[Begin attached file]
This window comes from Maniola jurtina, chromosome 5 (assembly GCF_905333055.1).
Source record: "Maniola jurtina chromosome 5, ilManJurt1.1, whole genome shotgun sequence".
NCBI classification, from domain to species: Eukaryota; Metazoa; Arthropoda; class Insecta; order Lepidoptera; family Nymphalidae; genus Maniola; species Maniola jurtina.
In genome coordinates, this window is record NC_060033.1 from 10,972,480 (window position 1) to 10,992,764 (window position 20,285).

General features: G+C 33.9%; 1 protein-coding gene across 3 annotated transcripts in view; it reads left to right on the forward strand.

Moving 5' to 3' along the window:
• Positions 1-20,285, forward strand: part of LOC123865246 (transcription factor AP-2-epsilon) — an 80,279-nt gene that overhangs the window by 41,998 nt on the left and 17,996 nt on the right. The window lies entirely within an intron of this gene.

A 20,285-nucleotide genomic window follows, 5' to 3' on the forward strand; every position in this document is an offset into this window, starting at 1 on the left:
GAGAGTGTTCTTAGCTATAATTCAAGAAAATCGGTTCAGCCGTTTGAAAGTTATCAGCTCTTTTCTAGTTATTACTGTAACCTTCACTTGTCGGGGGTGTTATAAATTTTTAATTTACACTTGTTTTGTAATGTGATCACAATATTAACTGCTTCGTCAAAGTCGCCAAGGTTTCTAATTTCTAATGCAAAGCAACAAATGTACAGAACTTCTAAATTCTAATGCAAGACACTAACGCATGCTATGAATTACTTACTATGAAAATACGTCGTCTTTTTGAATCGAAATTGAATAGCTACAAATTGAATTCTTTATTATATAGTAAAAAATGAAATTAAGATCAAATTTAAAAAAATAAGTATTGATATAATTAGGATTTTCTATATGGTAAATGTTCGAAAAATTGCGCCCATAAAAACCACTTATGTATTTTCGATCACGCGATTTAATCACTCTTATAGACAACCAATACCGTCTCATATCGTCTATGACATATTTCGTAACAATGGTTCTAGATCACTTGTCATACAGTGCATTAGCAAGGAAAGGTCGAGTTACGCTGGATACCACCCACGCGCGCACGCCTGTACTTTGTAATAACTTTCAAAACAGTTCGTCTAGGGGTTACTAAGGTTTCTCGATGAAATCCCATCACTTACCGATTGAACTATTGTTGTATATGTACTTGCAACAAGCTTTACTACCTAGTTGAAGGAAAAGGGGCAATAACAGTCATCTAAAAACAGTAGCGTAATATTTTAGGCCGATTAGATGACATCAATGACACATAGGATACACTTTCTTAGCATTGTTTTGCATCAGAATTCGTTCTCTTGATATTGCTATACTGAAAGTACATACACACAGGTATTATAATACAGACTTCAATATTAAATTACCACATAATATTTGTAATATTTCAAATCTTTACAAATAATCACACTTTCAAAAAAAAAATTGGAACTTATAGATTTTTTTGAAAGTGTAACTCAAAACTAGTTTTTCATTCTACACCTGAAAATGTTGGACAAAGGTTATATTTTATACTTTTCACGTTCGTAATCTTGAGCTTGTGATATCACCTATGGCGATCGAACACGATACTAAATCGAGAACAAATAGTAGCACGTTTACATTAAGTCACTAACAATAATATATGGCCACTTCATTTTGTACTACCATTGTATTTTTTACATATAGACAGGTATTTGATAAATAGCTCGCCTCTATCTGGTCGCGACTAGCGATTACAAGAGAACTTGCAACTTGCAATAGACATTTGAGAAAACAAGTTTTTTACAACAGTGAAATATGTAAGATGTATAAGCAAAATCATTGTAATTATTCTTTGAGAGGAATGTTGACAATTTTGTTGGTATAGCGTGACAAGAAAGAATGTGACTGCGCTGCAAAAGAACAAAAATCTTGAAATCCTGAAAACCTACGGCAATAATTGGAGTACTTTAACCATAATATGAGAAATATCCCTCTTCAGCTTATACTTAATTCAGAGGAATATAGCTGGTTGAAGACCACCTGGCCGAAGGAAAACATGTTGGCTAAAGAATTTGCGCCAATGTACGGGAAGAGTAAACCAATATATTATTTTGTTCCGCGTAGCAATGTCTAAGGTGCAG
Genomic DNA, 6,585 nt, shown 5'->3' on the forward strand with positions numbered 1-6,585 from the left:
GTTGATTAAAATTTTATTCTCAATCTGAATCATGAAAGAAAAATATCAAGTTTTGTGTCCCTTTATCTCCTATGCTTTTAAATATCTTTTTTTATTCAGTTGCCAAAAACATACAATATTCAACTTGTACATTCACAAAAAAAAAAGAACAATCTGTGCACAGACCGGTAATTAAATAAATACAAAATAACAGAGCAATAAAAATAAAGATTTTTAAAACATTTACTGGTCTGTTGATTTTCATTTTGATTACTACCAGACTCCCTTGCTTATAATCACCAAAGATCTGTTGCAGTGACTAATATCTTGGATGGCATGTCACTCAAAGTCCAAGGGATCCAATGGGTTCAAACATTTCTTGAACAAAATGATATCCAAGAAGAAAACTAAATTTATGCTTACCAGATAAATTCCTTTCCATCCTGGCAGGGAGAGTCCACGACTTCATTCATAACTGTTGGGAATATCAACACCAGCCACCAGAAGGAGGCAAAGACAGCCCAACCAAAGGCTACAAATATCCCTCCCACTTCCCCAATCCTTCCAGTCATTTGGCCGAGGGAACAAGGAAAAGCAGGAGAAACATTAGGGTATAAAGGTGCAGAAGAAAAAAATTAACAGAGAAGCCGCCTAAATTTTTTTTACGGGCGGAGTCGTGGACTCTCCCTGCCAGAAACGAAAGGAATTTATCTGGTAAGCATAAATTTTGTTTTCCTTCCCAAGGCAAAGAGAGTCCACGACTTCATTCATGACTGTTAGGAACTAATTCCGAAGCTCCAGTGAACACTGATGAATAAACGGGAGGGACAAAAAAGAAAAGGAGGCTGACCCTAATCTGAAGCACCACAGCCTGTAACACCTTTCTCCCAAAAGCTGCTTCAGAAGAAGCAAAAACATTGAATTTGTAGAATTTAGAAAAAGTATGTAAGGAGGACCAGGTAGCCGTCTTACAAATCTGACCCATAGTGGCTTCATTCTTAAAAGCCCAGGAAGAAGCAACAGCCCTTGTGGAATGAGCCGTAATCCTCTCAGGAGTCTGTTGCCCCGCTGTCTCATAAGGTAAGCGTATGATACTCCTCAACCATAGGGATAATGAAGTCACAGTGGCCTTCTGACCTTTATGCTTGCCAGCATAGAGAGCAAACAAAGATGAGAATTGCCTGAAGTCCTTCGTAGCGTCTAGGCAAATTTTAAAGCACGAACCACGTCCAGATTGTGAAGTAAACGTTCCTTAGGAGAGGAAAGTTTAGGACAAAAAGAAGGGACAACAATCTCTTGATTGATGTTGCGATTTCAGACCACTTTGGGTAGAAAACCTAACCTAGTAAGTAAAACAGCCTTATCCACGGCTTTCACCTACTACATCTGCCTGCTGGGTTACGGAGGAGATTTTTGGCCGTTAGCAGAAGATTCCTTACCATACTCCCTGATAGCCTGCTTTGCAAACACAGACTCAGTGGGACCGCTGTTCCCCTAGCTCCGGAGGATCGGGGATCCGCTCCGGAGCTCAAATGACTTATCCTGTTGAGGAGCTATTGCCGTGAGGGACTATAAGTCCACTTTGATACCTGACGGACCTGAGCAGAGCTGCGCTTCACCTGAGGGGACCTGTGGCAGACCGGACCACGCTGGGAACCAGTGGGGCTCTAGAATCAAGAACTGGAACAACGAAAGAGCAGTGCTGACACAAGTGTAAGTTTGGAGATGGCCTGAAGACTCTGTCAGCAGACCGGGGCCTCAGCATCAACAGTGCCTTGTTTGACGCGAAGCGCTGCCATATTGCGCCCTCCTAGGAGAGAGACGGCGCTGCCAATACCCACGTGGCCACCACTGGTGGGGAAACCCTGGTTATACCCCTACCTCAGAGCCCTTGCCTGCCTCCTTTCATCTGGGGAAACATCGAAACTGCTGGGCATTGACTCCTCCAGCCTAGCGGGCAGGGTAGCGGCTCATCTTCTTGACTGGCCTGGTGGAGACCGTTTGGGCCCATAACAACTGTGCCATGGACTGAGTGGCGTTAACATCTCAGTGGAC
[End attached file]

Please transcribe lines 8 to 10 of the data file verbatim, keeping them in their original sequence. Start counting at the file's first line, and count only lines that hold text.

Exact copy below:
A 20,285-nucleotide genomic window follows, 5' to 3' on the forward strand; every position in this document is an offset into this window, starting at 1 on the left:
GAGAGTGTTCTTAGCTATAATTCAAGAAAATCGGTTCAGCCGTTTGAAAGTTATCAGCTCTTTTCTAGTTATTACTGTAACCTTCACTTGTCGGGGGTGTTATAAATTTTTAATTTACACTTGTTTTGTAATGTGATCACAATATTAACTGCTTCGTCAAAGTCGCCAAGGTTTCTAATTTCTAATGCAAAGCAACAAATGTACAGAACTTCTAAATTCTAATGCAAGACACTAACGCATGCTATGAATTACTTACTATGAAAATACGTCGTCTTTTTGAATCGAAATTGAATAGCTACAAATTGAATTCTTTATTATATAGTAAAAAATGAAATTAAGATCAAATTTAAAAAAATAAGTATTGATATAATTAGGATTTTCTATATGGTAAATGTTCGAAAAATTGCGCCCATAAAAACCACTTATGTATTTTCGATCACGCGATTTAATCACTCTTATAGACAACCAATACCGTCTCATATCGTCTATGACATATTTCGTAACAATGGTTCTAGATCACTTGTCATACAGTGCATTAGCAAGGAAAGGTCGAGTTACGCTGGATACCACCCACGCGCGCACGCCTGTACTTTGTAATAACTTTCAAAACAGTTCGTCTAGGGGTTACTAAGGTTTCTCGATGAAATCCCATCACTTACCGATTGAACTATTGTTGTATATGTACTTGCAACAAGCTTTACTACCTAGTTGAAGGAAAAGGGGCAATAACAGTCATCTAAAAACAGTAGCGTAATATTTTAGGCCGATTAGATGACATCAATGACACATAGGATACACTTTCTTAGCATTGTTTTGCATCAGAATTCGTTCTCTTGATATTGCTATACTGAAAGTACATACACACAGGTATTATAATACAGACTTCAATATTAAATTACCACATAATATTTGTAATATTTCAAATCTTTACAAATAATCACACTTTCAAAAAAAAAATTGGAACTTATAGATTTTTTTGAAAGTGTAACTCAAAACTAGTTTTTCATTCTACACCTGAAAATGTTGGACAAAGGTTATATTTTATACTTTTCACGTTCGTAATCTTGAGCTTGTGATATCACCTATGGCGATCGAACACGATACTAAATCGAGAACAAATAGTAGCACGTTTACATTAAGTCACTAACAATAATATATGGCCACTTCATTTTGTACTACCATTGTATTTTTTACATATAGACAGGTATTTGATAAATAGCTCGCCTCTATCTGGTCGCGACTAGCGATTACAAGAGAACTTGCAACTTGCAATAGACATTTGAGAAAACAAGTTTTTTACAACAGTGAAATATGTAAGATGTATAAGCAAAATCATTGTAATTATTCTTTGAGAGGAATGTTGACAATTTTGTTGGTATAGCGTGACAAGAAAGAATGTGACTGCGCTGCAAAAGAACAAAAATCTTGAAATCCTGAAAACCTACGGCAATAATTGGAGTACTTTAACCATAATATGAGAAATATCCCTCTTCAGCTTATACTTAATTCAGAGGAATATAGCTGGTTGAAGACCACCTGGCCGAAGGAAAACATGTTGGCTAAAGAATTTGCGCCAATGTACGGGAAGAGTAAACCAATATATTATTTTGTTCCGCGTAGCAATGTCTAAGGTGCAG
Genomic DNA, 6,585 nt, shown 5'->3' on the forward strand with positions numbered 1-6,585 from the left: